Mayor-elect Bill de Blasio swept into office as a relentless critic of the widening divide between the haves and have-nots, with his much-mentioned “tale of two cities.” Two years earlier, Occupy Wall Street had catapulted the issue of economic inequality, formerly an obscure preoccupation of policy wonks and academics, to the center of the national political conversation. But while its success revealed the issue’s broad political appeal, the meteoric Occupy movement never faced the actual challenges of governing. In that regard, our new mayor has his work cut out for him.
A fast food worker protests for a $15 hourly wage and the right to join a union.
In New York City, as in the nation, inequality has soared to levels not seen since the first Gilded Age more than a century ago. Working people – especially the non-college- educated – have steadily lost economic ground in recent decades, and the labor movement has been reduced to a shadow of its former self. This devolution began in the aftermath of the fiscal crisis of the 1970s, was accelerated under the Rudy Giuliani and Michael Bloomberg regimes, and has been further aggravated by the Great Recession.
New York remains the nation’s most highly unionized large city, with union density (the proportion of wage and salary workers who are union members) roughly double the national average. Yet New York City also has higher levels of income inequality than any other city in the US, reflecting a highly polarized pattern of workforce growth. Both before the 2008 crash and during the still-anemic recovery, low-wage service industries like retail and restaurants have expanded rapidly, along with domestic work and day labor. At the other end of the labor market, well-paid professional, managerial and technical jobs – especially but not only in the financial sector – have proliferated. In sharp contrast, the “middle class” is virtually an endangered species.
That is the dynamic underlying the tale of two cities, driving not only income inequality but also the vast disparities in access to housing, education and health care that mark New York City in the 21st century.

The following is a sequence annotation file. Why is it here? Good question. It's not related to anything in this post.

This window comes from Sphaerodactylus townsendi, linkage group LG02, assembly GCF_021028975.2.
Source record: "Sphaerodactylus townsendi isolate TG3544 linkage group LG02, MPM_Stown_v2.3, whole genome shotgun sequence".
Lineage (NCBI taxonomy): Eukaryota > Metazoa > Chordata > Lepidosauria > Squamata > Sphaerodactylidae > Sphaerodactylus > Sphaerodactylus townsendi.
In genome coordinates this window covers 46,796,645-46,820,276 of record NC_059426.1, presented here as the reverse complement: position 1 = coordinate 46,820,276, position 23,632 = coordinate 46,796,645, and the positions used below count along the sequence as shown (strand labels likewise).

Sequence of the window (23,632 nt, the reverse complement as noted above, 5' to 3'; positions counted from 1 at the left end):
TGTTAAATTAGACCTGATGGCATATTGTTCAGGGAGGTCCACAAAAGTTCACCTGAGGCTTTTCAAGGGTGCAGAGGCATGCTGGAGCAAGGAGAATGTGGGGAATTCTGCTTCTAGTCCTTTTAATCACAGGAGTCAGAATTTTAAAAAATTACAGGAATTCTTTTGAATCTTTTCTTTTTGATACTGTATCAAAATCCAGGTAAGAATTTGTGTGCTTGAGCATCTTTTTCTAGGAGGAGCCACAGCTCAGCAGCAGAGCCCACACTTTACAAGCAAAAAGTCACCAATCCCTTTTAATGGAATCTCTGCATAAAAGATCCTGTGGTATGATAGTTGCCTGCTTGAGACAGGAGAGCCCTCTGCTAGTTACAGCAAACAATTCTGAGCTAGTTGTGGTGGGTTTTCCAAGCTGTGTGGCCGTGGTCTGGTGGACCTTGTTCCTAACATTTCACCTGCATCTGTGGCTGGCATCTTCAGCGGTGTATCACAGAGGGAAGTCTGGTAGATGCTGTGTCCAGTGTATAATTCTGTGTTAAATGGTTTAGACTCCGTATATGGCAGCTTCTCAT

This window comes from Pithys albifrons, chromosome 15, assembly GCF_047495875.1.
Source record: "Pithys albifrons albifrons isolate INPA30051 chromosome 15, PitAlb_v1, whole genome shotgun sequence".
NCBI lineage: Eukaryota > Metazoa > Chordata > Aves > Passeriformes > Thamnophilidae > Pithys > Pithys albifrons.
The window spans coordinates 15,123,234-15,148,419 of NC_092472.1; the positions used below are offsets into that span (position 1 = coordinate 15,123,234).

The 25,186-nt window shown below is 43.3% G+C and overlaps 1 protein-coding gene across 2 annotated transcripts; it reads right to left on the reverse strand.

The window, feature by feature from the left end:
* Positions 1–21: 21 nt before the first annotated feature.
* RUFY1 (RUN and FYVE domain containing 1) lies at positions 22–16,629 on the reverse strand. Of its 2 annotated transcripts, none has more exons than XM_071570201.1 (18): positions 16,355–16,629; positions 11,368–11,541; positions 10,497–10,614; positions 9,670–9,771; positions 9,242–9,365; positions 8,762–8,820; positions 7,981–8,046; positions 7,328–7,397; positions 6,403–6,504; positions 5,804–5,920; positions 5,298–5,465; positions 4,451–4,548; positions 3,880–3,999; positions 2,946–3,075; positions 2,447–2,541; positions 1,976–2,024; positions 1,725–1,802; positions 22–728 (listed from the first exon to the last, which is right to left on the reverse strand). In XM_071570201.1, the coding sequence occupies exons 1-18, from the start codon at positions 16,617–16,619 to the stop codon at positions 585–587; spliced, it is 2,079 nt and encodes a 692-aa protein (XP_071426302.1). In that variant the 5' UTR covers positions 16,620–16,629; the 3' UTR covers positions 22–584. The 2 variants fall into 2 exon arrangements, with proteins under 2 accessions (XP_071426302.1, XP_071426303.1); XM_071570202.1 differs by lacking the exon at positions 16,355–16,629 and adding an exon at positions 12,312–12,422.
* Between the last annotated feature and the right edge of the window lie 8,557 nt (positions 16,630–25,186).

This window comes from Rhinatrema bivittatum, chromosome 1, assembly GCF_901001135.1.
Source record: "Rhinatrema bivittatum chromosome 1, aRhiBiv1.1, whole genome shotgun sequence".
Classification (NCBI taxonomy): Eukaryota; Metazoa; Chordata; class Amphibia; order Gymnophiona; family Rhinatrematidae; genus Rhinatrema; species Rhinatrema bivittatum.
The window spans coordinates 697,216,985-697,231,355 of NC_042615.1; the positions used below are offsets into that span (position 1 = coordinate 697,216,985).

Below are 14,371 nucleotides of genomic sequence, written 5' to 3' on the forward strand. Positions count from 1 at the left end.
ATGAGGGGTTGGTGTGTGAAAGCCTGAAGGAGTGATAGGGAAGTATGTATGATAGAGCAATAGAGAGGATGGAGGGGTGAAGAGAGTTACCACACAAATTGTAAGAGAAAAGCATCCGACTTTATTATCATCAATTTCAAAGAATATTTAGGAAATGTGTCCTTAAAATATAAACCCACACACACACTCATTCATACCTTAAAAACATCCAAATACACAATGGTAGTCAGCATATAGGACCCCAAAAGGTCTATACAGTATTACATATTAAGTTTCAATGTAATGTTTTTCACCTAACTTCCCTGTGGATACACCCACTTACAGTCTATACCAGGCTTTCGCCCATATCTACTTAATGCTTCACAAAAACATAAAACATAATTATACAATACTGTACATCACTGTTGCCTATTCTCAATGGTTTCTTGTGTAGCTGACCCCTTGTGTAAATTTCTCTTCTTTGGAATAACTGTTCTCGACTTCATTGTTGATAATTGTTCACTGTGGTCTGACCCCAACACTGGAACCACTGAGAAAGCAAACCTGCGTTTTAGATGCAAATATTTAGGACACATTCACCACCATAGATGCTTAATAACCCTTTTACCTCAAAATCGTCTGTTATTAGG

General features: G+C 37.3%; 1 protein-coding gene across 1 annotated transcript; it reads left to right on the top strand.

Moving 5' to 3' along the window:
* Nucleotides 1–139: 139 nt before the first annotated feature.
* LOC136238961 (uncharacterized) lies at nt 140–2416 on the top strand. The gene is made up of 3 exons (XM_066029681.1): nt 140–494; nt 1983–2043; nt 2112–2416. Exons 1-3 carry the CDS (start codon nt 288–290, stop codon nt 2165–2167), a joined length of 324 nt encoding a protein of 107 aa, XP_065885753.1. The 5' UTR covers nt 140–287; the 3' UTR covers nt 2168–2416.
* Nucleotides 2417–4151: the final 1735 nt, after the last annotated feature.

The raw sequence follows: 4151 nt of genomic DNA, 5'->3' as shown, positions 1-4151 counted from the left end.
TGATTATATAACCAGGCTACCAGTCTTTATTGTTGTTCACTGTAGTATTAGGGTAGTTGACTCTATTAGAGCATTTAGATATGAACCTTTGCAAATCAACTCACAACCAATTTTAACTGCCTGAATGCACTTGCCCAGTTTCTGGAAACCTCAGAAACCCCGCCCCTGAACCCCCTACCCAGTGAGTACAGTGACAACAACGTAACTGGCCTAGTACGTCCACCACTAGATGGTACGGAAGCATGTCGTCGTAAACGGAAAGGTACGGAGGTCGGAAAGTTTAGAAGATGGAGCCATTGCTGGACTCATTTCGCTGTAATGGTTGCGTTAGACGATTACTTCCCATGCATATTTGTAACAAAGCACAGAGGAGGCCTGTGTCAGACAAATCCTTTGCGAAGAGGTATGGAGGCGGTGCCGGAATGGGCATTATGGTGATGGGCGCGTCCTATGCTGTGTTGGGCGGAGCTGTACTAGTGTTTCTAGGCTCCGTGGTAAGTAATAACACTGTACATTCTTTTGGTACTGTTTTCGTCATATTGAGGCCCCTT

Among the primary causes of the erosion of the middle class is union decline, especially in the private sector. Although the downward trend looks modest relative to that in the nation as a whole, private-sector union density in New York City has fallen sharply: as recently as 1986, it was 25%, nearly twice the current level (14%). Private-sector de-unionization began long before the Great Recession, but has accelerated since 2007. By contrast, public-sector union density in New York has been stable and actually rose slightly after 2007; it is currently 72%. Indeed, the gap between the city’s public- and private-sector unionization rates is at a record high, putting the public-sector unions at growing risk of political isolation, as non-union low-wage work continues to expand. This complicates one of de Blasio’s immediate challenges, namely that nearly all the city’s public-sector workers have been working under expired contracts for several years.
Unionized workers are the core of what remains of the city’s shrinking middle class. They have lost ground in recent years relative to top earners, yet even with the stagnating pay levels that have resulted from the impasse in collective bargaining under Bloomberg, they remain privileged vis-à-vis the vast numbers of low-wage non-union workers, who are somehow surviving in this evermore expensive city on pay at or near the minimum wage. De Blasio must address their needs too, an even greater challenge than negotiating new municipal union contracts.
In this regard he might take inspiration from a city at the other end of the country, San Francisco. Over the past decade, San Francisco has been a trailblazer: it has adopted a strong living-wage law; “pay-or-play” health insurance requirements for city contractors; and a paid sick days ordinance far more extensive (and with fewer carve-outs) than the one that the New York City Council finally adopted during the mayoral campaign. San Francisco also has as a city-specific minimum wage of $10.74 an hour, indexed to inflation. Contrary to the claims of business advocates, these measures have not been “job killers”; indeed, employment has expanded in San Francisco in recent years. The de Blasio administration should promote similar initiatives here to establish a decent wage floor at the bottom of the labor market.
Another policy aim should involve reversing the long-term trend toward privatization of public services. The available evidence suggests that over the long term privatization does not save taxpayers money – on the contrary. Moreover, pay, benefits and job quality typically deteriorate when work moves from the public to the private sector (often becoming de-unionized in the process).
Finally, there is an urgent need to expand labor market opportunities for new labor market entrants – recent high school and college graduates who currently face job prospects more dismal than any time since the 1930s. De Blasio should create additional opportunities along these lines, perhaps with an AmeriCorps-like initiative for NYC. Vocational training leading to placement in city jobs for recent high school graduates should also be high on his agenda.
The vast inequalities that exist in today’s New York City have been long in the making, and they will not be reversed overnight. But the new mayor could lead the way forward with initiatives like these, and put the city back on the progressive path it followed for much of the 20th century.
Ruth Milkman is professor of sociology at the CUNY Graduate Center and academic director of the Murphy Labor Institute in the School of Professional Studies.